Public submissions are being sought for Australia's Senate inquiry into dowry abuse as politicians explore their options for tackling the often devastating impacts of the problem. Whilst there are calls for a ban on the cultural practice, which is being blamed for a broad range of abuses and even suicide and murder, some members of the Indian Australian community don't believe it's a rampant issue here.
An Indian-born woman, who agreed to speak with SBS if her voiced was disguised, says she plans to share the darkest memories of her year-long marriage with Australia's inquiry into dowry abuse.
She says the dowry linked to her wedding led to horrendous abuse at the hands of her former husband.
"He was continuously abusing me, torturing me. At times, he used to beat me, asking me for more dowry. I cried. At times, I even felt like dying. But then I'd just think of my parents, my family, and I just gathered all my strength and said, 'No, I cannot give up."
The cultural practice of dowry involves brides' families often paying their husbands cash, gold or other gifts in marriage.
In India, the practice was outlawed back in 1961.But in Australia, it remains legal.
Analysts say dowry is a common source of domestic violence among migrants, especially those from the Asian Subcontinent and Africa.
Victorian MP Julian Hill questions how the practice is still happening in Australia.
"Why are we getting reports of family violence, murders, suicides, in response to dowry and dowry abuse? This is a practice that most Australians would not even realise is alive and well and, indeed, seems to be growing in some newly arrived communities. The anecdotal reports which we heard through the Victorian Royal Commission into Family Violence and, indeed, over the last few years through media around Australia are horrific."
Julian Hill advocates for national action against the problem.
"There's been evidence that dowry and dowry abuse are not issues limited to Victoria. There's been cases recorded in Sydney, in Adelaide, Perth and, no doubt, other parts of Australia how the migration system may actually be enabling dowry abuse, to whether putting a price on a woman in modern Australia is acceptable. I don’t think it is."
Victoria’s lower house of parliament voted in favour of new laws to protect victims in July.
The laws do not ban dowry but, instead, aim to better recognise victims' complaints.
A council member for the Law Institute of Victoria, Molina Asthana, (ASS-thah-nah) says the state is expected to become Australia's first to legally target such abuse.
"What it means really is that, now, it will be recognised as a form of family violence. So I think that will give an understanding -- the courts will understand, the police will understand -- how it can lead it to family violence and the coercion that happens before and continues even right after marriage for many, many years. Hopefully, Australia is the first country that recognises this as a problem and deals with it and sets an example for the rest of the world.”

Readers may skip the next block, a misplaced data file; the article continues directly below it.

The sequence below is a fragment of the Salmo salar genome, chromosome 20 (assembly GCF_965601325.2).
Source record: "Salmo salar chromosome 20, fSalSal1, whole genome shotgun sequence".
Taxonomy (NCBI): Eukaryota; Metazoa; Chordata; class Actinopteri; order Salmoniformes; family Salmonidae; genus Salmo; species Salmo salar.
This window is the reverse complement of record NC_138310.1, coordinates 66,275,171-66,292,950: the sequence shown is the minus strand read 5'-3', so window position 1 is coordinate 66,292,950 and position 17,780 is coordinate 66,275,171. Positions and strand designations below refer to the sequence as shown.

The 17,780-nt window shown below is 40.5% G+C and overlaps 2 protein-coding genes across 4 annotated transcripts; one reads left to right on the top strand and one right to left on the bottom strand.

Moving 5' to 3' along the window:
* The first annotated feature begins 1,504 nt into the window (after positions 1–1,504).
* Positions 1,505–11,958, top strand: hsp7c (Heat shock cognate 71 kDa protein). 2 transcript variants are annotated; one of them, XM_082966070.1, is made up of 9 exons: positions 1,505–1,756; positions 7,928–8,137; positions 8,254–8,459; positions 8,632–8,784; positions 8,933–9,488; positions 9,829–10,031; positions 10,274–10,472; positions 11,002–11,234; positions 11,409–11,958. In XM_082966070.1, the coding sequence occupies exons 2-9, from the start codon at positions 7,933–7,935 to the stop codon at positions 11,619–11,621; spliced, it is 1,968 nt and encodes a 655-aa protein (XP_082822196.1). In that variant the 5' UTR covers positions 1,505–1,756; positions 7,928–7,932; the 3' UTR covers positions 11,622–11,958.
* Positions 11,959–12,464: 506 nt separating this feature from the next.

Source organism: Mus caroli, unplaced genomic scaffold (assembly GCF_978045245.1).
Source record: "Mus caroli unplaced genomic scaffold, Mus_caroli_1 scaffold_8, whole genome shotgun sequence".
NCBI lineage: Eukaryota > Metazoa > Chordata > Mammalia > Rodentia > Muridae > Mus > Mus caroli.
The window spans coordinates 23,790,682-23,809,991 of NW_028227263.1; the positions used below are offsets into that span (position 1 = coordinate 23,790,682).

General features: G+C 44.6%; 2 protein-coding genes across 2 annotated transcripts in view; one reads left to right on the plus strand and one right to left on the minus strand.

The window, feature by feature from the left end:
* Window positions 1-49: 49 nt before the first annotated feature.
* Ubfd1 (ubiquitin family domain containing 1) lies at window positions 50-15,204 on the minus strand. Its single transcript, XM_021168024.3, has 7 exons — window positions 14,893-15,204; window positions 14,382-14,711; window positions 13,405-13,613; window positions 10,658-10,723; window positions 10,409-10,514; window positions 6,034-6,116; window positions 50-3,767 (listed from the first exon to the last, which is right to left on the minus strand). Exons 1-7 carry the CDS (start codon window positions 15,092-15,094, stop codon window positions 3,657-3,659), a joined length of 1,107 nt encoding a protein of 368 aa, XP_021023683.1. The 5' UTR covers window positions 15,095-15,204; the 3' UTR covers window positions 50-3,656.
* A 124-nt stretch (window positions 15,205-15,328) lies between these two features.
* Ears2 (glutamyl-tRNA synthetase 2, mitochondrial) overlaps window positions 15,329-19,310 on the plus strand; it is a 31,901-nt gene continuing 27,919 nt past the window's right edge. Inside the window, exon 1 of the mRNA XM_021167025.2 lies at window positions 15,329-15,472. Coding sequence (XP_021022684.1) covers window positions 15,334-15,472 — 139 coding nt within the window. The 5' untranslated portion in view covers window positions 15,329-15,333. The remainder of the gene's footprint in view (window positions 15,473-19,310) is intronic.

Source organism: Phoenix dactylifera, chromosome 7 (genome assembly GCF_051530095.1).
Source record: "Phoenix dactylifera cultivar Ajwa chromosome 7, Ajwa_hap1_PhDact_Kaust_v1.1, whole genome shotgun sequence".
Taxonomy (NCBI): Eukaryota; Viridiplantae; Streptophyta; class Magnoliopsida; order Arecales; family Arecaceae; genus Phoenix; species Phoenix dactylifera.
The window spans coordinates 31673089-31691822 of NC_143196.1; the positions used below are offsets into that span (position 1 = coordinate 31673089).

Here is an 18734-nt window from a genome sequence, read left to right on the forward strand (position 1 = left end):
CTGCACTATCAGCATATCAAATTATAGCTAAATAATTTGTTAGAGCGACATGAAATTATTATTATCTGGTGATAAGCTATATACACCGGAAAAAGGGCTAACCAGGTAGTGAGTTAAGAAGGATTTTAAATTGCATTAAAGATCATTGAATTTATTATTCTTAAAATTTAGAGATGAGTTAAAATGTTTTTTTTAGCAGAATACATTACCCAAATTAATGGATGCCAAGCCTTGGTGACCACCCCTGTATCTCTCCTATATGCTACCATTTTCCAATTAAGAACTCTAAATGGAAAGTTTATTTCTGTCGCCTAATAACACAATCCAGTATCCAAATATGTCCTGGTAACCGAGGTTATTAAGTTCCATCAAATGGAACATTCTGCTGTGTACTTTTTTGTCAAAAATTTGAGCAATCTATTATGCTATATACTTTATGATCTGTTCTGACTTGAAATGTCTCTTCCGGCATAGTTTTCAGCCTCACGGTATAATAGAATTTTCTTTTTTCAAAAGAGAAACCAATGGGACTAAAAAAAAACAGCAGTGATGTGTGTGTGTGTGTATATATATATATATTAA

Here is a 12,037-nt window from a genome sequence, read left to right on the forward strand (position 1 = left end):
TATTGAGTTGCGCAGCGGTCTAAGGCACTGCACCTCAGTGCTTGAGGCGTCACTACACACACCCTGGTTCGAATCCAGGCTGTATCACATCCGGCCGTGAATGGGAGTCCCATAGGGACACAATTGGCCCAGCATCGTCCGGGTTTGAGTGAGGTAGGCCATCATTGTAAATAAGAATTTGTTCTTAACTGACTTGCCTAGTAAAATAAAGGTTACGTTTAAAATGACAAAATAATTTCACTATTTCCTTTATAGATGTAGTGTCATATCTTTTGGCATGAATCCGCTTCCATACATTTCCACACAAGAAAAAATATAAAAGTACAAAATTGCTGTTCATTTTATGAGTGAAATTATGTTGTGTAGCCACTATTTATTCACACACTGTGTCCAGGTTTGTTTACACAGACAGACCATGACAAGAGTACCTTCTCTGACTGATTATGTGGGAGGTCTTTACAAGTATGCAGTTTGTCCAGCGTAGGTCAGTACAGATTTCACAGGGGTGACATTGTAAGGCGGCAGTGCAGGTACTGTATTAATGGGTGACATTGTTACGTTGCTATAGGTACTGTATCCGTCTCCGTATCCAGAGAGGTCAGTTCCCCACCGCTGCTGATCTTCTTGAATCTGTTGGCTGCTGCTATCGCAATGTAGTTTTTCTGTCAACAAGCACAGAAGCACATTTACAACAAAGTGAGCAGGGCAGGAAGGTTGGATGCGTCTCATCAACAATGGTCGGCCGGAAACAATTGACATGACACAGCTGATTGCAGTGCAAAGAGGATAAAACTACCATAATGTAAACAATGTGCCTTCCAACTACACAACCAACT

Victoria is home to almost 40 per cent of Australia’s Indian community.
Some from that community say dowry-related abuse cases are isolated and existing laws are adequate.
The president of the Australia Indian Society of Victoria, Dr Gurdip Aurora, says he shares that view.
"All children who are born here will not subscribe to anything like a dowry. If somebody asks for a dowry, I think they'll just straightaway say, 'Get lost, we won't marry you.' The dowry that is the issue has occurred way back in India. The dowry has occurred in India, it hasn't occurred here."
But psychiatrist Manjula O’Connor, founder of the Australasian Centre for Human Rights, says she wants the practice of dowry banned across Australia.
"The number of women who are suffering from this is going to increase as the migration from the Subcontinent increases. Migrants from the Subcontinent are amongst the biggest group of new migrants arriving in the country. So we need to protect the women, who are so vulnerable."
Victims are being asked to recount their experiences of physical, financial and emotional abuse through public submissions to the Senate inquiry into the problem.
The Indian-born woman whose voice SBS has disguised says the inquiry is important.
"So I just hope that it comes out with something positive, that dowry law is made in Australia, because, a lot of Indians, they are in Australia so that they do not suffer."
Anyone wanting to make a submission to this inquiry, should open this link.
The deadline for submissions to this inquiry is 17 August 2018, and a report will be released on 6 December 2018.
NOTE: “If you or someone you know is impacted by domestic or family violence, call 1800RESPECT on 1800 737 732 or visit http://www.1800RESPECT.org.au. In an emergency, call 000.”